State Bank of India's first-quarter profit fell short of expectations as the nation's top lender by assets saw a spike in bad loans after merging five subsidiary banks with itself, sending its shares more than 5 percent lower.
Indian banks' sour assets have surged in the past year or so after a regulatory crackdown to clean up the sector dominated by state-run lenders. This year, the government gave the central bank greater power to push defaulting borrowers into bankruptcy proceedings.
State Bank, under chairman Arundhati Bhattacharya who has been at the helm since October 2013, has fared better than its state-run peers in managing its bad loans. However, the five so-called associate banks that were merged with the parent effective April 1, had a relatively poor asset quality.
SBI, which on Friday reported its first quarterly results after the merger, said net profit was Rs 20.06 billion in the three months through June, from Rs 3.74 billion a year earlier. Pre-merger, the bank's year-earlier profit was Rs 25.21 billion.
The result compared with the Rs 30.29 billion average analyst estimate, Thomson Reuters data showed.
Bhattacharya, whose four-year term is due to end in October, told a news conference the bank expected a "pull back", guiding for lower additions to bad loans in the full year to March 2018 and improvement in net interest margins.
The bank expects its slippage ratio to fall to below 3.3 percent in the year to March 2018, from 5.78 percent last financial year, it said in a presentation. Provisioning costs will likely be less than 2.25 percent in 2017/18 compared with 2.9 percent last year.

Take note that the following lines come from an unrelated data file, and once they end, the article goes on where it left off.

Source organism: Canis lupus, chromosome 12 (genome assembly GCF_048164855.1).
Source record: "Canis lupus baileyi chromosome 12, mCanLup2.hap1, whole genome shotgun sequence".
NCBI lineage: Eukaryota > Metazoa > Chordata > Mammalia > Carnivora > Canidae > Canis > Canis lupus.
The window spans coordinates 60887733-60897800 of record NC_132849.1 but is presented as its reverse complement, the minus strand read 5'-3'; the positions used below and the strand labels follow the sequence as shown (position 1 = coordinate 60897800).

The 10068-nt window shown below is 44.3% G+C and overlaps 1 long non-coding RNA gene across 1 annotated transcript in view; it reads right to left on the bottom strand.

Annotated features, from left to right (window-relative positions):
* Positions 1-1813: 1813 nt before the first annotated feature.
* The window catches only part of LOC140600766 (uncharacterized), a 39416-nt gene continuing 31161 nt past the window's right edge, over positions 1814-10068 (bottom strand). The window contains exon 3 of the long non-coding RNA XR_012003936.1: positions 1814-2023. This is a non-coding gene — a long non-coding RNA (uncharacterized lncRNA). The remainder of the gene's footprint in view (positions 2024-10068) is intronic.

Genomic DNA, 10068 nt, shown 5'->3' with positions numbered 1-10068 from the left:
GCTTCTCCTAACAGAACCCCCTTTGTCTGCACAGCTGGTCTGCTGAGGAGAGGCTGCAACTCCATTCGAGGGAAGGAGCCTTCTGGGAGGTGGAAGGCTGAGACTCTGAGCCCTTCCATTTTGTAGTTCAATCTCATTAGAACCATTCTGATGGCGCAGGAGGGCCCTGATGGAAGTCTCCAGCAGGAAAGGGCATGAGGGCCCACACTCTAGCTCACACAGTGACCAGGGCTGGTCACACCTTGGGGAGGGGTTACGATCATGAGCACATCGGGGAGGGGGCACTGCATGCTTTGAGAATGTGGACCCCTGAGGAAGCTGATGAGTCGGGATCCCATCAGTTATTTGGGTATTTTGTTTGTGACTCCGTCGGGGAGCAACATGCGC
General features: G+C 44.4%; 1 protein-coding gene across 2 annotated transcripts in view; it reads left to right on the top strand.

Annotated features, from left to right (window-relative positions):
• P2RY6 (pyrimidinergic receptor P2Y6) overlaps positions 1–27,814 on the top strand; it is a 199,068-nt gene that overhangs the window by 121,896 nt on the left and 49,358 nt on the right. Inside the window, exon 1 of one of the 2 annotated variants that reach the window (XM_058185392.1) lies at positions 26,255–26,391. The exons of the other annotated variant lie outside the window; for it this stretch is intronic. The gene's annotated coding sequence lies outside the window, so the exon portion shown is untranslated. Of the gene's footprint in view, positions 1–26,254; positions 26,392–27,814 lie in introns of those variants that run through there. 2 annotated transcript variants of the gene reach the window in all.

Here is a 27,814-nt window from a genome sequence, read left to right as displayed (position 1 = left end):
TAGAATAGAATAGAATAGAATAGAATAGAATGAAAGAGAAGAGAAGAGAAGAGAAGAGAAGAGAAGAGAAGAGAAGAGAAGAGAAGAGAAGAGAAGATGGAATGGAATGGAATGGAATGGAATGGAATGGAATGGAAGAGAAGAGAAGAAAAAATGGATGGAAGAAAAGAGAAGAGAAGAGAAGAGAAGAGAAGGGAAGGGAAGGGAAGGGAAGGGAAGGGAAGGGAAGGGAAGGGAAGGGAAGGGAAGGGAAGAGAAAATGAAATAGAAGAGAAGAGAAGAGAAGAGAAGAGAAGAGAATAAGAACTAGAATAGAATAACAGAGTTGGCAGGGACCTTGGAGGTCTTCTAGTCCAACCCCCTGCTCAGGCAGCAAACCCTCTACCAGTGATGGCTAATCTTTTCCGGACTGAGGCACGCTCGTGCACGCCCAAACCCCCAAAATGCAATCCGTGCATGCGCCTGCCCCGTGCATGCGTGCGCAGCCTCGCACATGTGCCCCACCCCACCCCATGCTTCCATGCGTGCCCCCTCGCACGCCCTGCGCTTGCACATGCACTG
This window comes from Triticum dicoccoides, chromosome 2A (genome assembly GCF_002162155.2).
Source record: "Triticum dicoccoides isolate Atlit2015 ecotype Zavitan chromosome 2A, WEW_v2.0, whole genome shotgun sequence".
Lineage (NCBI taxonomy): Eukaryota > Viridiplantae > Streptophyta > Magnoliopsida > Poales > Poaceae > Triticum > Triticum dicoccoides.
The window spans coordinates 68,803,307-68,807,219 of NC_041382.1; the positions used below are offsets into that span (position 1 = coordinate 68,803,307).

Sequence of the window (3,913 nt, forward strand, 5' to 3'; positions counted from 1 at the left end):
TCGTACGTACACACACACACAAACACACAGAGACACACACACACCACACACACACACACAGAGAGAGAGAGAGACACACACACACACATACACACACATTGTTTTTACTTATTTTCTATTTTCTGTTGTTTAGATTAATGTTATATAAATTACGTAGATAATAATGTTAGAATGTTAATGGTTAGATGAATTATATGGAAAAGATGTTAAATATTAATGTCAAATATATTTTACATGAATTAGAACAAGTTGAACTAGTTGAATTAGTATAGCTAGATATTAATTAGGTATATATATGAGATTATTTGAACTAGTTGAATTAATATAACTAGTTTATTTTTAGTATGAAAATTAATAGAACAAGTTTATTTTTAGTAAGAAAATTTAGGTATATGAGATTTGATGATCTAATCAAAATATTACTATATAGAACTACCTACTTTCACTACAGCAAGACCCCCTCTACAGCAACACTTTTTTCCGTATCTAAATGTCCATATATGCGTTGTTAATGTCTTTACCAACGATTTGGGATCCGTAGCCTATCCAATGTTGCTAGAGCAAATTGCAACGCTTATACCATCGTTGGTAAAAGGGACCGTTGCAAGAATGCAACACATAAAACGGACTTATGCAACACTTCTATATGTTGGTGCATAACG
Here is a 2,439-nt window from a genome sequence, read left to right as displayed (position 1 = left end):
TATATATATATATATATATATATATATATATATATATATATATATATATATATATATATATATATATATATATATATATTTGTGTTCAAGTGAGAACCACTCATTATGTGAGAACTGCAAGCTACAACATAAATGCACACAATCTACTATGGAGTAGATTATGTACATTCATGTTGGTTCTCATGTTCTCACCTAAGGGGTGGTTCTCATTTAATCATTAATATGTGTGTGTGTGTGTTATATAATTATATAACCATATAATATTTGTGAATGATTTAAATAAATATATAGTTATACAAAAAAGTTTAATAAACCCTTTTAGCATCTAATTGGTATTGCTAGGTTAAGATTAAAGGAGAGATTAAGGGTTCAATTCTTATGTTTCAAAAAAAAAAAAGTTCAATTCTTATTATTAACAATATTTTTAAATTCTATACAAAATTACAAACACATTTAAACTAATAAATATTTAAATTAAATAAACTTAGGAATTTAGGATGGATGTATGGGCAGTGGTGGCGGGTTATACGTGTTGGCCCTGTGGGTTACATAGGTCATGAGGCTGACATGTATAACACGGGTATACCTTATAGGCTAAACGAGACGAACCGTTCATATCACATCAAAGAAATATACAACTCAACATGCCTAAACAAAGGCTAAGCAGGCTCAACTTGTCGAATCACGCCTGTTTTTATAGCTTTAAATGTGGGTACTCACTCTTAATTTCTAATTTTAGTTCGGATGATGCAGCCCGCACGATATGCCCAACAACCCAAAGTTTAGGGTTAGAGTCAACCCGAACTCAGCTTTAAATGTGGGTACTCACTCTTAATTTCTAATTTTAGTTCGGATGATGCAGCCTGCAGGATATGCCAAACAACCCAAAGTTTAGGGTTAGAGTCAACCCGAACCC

However, loan growth will remain muted at 6 to 8 percent for the full year, Bhattacharya said, as the economy is still adjusting to factors including a ban on high-value banknotes late last year and a new goods and services tax that was implemented last month.
SBI, which accounts for more than a fifth of India's banking sector assets, said for the merged entity, gross bad loans as a percentage of total loans rose to 9.97 percent at the end of June from 9.11 percent three months earlier and 7.40 percent at the end of June last year.
The bank will need to make additional provisions of Rs 85.71 billion this financial year for its exposure to 12 large borrowers which have been taken to bankruptcy court, SBI said. It has outstanding loans of Rs 502.47 billion on those accounts.
Bank of Baroda, the fifth-biggest Indian lender by assets, also reported on Friday first-quarter profit more than halved and its bad-loan ratio widened.